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hass:high_availability

High Availability

To aid in overall system availability, my Home Assistant deployment operates as an Active/Standby pair. This is predicated on MQTT Clustering to enable states to be consistent between Home Assistant instances. This is coupled with maintaining a consistent configuration between the two instances using git.

Beyond this, a couple of small tricks are required in order to get two Home Assistant instances to place nicely together.

Variables

There are a number of settings which must be unique for each Home Assistant instance in a cluster. This includes:

  • name
  • hostname
  • internal_url (and possibly external_url, depending on your setup)

Different methods exist for keeping these values unique within a common configuration, however a quick hack is to use the secrets file. Ordinarily the secrets.yaml file is used for storing passwords and secret keys in a single file and masking these values from the main configuration. This file can be used as a pseudo-variable system for storing values that must be configured uniquely for each instance.

secrets.yaml

# Tempates for hosts
hostname: leonard
partner: johnson
name: Home
google_report_state: true

configuration.yaml

homeassistant:
...
  name: !secret name
  ...
  internal_url: !secret internal_url

Active/Standby State

Only one instance must be active at a time. This requires a method for transferring control between instances. The simplest method for achieving this is a MQTT topic indicating which instance is active.

home/hass/active

This topic is used to populate a sensor that records the currently active instance:

sensor:
  ..
  platform: mqtt
  state_topic: "home/hass/active"
  name: partner
  expire_after: 65

The sensor will revert to unknown after 65 seconds. Coupling the sensor with birth and will messages for Home Assistant, allows an active instance to hand-over control during shutdown.

mqtt:
  ..
  birth_message:
    topic: 'home/hass/active'
    payload: !secret hostname
    retain: 'false'
  will_message:
    topic: 'home/hass/active'
    payload: !secret partner
    retain: 'false'

Additionally, to cover the scenario for a sudden loss of service, such as a crash or an ungraceful shutdown a heartbeat automation is used.

automation:
..
- id: '1583253390883'
  alias: HASS:Heartbeat
  description: ''
  trigger:
  - platform: time_pattern
    seconds: '0'
  condition: []
  action:
  - data:
      payload: !secret hostname
      topic: home/hass/active
    service: mqtt.publish

This will tickle the heartbeat every 60 seconds, ensuring the active topic does not expire.

Automations

The main purpose of clustering Home Assistant is to allow either instance to take over the execution of Automations. In general however, each automation should only be executed by one instance at a time. There are two methods for achieving this:

  • Automation Conditions
  • Disabling/Enabling Automations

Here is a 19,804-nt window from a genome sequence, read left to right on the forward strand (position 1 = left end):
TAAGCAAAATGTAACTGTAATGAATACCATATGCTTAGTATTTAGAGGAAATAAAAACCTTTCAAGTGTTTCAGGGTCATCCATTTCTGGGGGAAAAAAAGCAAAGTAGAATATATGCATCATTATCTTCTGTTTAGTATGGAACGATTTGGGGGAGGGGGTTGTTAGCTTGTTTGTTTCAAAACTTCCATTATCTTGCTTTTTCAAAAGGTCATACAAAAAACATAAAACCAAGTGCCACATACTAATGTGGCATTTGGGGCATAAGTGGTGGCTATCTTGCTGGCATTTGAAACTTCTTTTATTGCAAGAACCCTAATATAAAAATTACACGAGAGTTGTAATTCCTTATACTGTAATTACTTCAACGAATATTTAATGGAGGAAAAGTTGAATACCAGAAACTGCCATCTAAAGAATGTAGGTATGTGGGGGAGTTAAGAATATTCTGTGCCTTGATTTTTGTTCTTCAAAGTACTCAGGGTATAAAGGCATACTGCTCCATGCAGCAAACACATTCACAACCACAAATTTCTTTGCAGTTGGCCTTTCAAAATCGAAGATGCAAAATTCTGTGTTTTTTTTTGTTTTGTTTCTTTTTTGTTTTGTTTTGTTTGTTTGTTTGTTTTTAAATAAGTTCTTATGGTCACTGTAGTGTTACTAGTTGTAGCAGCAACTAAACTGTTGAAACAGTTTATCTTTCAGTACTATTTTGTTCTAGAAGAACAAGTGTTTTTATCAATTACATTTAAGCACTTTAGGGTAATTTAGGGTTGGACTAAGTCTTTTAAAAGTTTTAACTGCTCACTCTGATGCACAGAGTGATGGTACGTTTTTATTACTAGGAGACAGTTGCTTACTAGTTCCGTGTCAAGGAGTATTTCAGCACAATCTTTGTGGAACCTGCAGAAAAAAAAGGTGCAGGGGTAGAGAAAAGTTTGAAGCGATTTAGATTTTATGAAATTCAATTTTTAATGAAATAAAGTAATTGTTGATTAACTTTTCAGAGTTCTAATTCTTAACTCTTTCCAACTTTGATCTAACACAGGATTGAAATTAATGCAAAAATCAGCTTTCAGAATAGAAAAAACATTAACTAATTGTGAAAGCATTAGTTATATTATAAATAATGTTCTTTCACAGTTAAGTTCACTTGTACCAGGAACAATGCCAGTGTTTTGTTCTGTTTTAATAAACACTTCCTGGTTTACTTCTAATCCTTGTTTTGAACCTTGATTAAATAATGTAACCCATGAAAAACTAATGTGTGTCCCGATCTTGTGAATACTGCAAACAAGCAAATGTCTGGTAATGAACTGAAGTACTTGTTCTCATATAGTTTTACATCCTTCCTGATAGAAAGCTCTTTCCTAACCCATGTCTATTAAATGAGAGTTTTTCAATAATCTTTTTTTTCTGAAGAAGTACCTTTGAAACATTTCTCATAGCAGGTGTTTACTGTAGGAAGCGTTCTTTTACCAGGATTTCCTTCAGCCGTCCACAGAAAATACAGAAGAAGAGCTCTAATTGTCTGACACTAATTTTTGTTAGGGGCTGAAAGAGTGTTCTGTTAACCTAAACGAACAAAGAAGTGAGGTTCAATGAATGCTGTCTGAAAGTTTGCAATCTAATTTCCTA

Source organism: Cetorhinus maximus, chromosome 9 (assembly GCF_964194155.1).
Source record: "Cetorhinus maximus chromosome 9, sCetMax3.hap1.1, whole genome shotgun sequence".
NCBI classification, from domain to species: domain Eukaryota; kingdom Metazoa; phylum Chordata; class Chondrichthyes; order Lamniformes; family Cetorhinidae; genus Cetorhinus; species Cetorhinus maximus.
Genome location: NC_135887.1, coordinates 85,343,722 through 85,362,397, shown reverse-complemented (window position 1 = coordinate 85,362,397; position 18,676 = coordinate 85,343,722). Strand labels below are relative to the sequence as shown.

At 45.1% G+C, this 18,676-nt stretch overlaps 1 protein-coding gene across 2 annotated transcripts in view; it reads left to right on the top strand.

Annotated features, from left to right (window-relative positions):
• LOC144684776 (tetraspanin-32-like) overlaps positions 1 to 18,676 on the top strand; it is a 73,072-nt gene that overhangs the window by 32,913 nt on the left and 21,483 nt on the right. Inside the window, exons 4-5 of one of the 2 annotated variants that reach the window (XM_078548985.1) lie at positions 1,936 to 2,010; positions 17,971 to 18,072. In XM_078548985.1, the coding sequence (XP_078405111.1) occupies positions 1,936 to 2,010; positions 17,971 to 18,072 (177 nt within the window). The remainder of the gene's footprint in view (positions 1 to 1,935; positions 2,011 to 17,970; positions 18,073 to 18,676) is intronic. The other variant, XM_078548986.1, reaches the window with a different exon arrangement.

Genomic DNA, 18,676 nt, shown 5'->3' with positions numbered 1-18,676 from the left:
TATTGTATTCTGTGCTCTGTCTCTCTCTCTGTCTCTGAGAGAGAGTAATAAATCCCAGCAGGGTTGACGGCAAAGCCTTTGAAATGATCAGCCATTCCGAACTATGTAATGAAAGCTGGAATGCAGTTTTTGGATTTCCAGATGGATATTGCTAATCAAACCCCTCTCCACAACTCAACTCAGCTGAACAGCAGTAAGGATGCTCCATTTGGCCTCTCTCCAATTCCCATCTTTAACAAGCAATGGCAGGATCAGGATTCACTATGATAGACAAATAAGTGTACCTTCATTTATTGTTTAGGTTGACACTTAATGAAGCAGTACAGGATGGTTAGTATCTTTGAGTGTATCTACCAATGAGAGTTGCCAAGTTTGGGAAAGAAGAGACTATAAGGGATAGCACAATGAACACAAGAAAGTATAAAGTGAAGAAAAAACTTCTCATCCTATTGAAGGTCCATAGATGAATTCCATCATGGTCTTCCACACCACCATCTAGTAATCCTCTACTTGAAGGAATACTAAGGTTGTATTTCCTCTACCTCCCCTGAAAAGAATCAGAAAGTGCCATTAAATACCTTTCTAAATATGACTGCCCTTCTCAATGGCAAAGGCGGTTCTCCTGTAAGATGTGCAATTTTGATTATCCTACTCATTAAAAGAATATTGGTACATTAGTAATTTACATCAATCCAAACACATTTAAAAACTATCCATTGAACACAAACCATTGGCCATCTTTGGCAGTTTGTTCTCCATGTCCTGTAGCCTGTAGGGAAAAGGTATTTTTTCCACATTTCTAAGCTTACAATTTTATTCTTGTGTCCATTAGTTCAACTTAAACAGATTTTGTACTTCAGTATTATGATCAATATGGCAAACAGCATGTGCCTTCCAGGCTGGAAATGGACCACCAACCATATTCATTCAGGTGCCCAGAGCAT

Automation Conditions

This is arguably the simplest method for controlling automations. Each automation should have a condition set which checks the status of the active sensor. If it's hostname matches the active sensor then the automation should run.

..
  condition:
  - condition: state
    entity_id: sensor.active
    state: !secret hostname
..

This arrangement also allows for automations which should run regardless of whether the instance is active or not, or automations which run specifically when the instance is inactive. It does however require each automation to be modified with this condition, which may be onerous for an established setup.

Disabling/Enabling Automations

This method is a little more involved to implement, but does allow existing automations to be used unmodified. The first part of the puzzle is a script to create a group which contains all the current automations:

create_every_automation_group:
  sequence:
  - service: group.set
    data_template:
      object_id: every_automation
      entities: '{{ states.automation | map(attribute=''entity_id'') | join('','')}}'

With this group created we can now control the status of each automation with the automation.turn_on service. Two automations are used to switch Home Assistant into and out of the active state:

- id: '1582909860207'
  alias: HASS:Standby
  description: ''
  trigger:
  - entity_id: sensor.active
    platform: state
    to: !secret partner
  condition: []
  action:
  - data: {}
    service: script.create_every_automation_group
  - data: {}
    entity_id: group.every_automation
    service: automation.turn_off
  - data: {}
    entity_id: automation.hass_active
    service: automation.turn_on
- id: '1582910169504'
  alias: HASS:Active
  description: ''
  trigger:
  - entity_id: sensor.active
    from: !secret partner
    platform: state
  condition: []
  action:
  - data: {}
    service: script.create_every_automation_group
  - data: {}
    entity_id: group.every_automation
    service: automation.turn_on

Note that after the instance is moved into standby, the last action of the HASS:Standby automation is to re-enable the HASS:Active automation. This allows the standby instance to become active if its partner goes offline.

hass/high_availability.txt · Last modified: 2020/06/03 10:33 by a